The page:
How to organize a teamwork: Front-end & Designer

   Even when people are working on a common task, it is not always possible to properly organize their work. Today we are going to  talk about the challenges and features in the designer's  and a front-end developer's work over the same layout. We spoke with our team members and here's what we came up with - simple but working advice on how to understand each other better.



Designer's side

   The designer is the person who always thinks about the end user. A good designer thinks about how to simplify life and solve all the life problems of your client. Usually it’s the person responsible for UX interface; sometimes he’s skilful in UI as well.

   That’s the perfect case for the company as it may mean he has all chances to deliver a customer-friendly website or app: easy to use and demonstrating the right information to final client. In some companies UX designer may have one more team member - UI designer. But usually the one who develops the wireframe and logic of a web product is equally responsible for visual style and design.


12 times creativity plays face reality

  1. Front-end’s screwing up the final idea of interaction flow described by Designer .

  2. Front-end is too lazy to stick to any tech requirements like pixels from design.

  3. Too many complaints with no grounds.

  4. Zero communication skills and stubborn as hell when it comes to changing anything for the design’s sake.

  5. Unable or too lazy to search for the solution on his own.

  6. Photoshop-lamer. Nothing to add.

  7. Front-end’s worships his framework and is ready to amputate and squeeze design/flow within it with no regrets.

  8. Front-end doesn’t respect the details which are essential for impressing the customer.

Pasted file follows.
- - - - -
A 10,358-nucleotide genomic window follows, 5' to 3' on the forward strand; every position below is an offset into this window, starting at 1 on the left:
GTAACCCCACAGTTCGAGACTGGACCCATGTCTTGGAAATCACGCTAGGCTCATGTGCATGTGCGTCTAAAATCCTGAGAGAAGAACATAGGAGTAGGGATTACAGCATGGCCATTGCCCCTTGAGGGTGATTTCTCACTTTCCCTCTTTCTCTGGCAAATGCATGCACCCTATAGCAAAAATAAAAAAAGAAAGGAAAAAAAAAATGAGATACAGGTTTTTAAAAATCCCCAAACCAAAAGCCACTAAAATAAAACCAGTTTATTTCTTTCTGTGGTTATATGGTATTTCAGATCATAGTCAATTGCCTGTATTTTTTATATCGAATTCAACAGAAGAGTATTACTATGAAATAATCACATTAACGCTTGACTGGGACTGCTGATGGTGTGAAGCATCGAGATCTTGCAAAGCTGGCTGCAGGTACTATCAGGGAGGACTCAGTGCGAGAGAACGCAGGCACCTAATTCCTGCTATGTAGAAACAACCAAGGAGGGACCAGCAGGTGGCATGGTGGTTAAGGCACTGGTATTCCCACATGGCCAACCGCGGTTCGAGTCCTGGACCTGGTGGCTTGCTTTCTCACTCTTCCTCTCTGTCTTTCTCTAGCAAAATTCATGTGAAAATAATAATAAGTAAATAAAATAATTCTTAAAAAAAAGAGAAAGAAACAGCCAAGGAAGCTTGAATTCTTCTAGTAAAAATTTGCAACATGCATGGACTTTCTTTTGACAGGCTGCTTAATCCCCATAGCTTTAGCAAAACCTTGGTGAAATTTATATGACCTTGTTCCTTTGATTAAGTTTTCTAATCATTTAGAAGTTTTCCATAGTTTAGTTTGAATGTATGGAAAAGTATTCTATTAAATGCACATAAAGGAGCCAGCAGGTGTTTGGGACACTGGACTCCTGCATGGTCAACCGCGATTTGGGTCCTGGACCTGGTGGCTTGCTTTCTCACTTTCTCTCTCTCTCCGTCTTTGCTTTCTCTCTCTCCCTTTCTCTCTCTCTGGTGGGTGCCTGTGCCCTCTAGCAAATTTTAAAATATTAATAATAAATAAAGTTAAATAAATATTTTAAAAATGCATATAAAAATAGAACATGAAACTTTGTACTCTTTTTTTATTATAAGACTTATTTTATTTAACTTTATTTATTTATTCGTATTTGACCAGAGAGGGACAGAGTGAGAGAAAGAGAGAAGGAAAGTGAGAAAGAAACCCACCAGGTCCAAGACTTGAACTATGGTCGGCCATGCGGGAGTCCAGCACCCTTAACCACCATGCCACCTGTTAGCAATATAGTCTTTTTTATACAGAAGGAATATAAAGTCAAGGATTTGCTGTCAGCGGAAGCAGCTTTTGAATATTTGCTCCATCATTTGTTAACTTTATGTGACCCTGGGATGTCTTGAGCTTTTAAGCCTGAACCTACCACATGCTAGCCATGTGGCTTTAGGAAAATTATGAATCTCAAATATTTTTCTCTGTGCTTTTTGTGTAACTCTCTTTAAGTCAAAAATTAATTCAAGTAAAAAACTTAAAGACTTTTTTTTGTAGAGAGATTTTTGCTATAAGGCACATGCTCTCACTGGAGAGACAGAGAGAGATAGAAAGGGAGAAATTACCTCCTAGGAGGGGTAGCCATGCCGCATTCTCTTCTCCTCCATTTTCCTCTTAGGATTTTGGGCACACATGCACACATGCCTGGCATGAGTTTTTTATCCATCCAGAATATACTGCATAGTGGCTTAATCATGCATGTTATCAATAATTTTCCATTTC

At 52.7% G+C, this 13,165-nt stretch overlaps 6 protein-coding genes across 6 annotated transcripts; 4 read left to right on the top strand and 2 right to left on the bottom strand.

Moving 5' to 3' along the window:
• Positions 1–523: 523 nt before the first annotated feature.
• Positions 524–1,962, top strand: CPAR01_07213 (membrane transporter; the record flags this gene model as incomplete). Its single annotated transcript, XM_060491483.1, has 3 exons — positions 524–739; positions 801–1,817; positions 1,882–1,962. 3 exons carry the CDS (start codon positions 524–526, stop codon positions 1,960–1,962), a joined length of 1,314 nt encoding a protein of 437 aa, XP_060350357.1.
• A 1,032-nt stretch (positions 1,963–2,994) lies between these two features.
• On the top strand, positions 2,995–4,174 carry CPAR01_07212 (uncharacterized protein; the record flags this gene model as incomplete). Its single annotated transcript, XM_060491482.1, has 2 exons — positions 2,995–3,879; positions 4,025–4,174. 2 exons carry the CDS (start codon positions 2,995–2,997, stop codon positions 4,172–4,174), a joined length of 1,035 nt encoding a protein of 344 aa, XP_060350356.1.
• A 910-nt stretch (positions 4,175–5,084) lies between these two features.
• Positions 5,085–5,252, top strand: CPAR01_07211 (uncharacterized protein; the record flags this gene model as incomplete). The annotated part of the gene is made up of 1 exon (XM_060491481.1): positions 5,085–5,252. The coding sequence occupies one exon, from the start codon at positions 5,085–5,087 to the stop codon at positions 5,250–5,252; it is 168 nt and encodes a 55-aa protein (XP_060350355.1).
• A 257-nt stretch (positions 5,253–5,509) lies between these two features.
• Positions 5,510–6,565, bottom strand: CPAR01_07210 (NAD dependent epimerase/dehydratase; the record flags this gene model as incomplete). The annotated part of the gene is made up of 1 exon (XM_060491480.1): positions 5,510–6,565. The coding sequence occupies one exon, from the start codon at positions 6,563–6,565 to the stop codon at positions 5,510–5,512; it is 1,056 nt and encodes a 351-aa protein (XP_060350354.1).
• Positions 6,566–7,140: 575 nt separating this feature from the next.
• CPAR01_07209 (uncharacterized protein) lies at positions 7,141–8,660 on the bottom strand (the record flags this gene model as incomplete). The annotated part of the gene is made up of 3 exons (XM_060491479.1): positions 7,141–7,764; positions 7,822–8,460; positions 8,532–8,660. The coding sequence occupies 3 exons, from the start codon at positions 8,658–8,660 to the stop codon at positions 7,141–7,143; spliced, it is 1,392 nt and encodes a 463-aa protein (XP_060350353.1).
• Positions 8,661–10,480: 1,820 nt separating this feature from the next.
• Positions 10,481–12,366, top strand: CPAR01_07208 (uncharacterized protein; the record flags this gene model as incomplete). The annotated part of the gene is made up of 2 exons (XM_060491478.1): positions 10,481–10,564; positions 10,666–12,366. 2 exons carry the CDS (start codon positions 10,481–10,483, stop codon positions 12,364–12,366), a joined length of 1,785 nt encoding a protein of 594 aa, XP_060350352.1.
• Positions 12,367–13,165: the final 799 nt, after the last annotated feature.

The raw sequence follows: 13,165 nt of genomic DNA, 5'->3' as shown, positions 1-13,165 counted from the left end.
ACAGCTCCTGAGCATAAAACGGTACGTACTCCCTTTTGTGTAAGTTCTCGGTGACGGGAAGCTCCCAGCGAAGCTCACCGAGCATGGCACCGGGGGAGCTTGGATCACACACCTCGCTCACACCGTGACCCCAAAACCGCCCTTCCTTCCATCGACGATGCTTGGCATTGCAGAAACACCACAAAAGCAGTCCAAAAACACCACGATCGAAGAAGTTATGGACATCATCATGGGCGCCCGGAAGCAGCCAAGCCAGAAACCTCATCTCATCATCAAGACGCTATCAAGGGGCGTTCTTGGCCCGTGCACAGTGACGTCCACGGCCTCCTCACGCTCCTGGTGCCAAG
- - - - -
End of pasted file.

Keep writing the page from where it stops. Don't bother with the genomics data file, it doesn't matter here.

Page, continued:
9. Front-end simplifies it all: no gradient buttons, animation is excessive.

  10. Front-end’s chaotically moving elements during page making.

  11. Front-end fanatically follows his coding rules.

  12. Front-end’s too scared to affect the performance of the product with no grounds whatsoever.



Front-end developer’s side

   His role is to transcribe that entire fire working staff that the designer has produced into the real software or app. He’s the one to convert the violent fantasy and interaction flow of the Designer into decent codes.   He cares of visual presentation and user experience as well. Yet his paramount focus is the code itself. He’s the fanatic thinking in colors, flexboxes, background images, etc.

The 12 main problems that arise when handing over the layouts

  1. Designer never cares about how his design will be implemented;
  2. Designer gives no detailed specifications about elements of the design;
  3. Too creative design ruins the applicability of the product itself;
  4. Designer does not take into account “error” or “empty” states;
  5. Designer’s a disaster with layers: never deletes irrelevant ones & never places them in folders 
  6. Designer might be unaware of the grid and guiding;
  7. Designer doesn’t assign proper names neither to layers nor to files;
  8. If the element may possess several conditions, all of them must be outlined.
  9. Designer sends the wireframe full of effects made by means of several overlays without any notes for explanation
  10. Designer neither accompanies PSD file with any additional information nor the originals of the images used in the wireframe.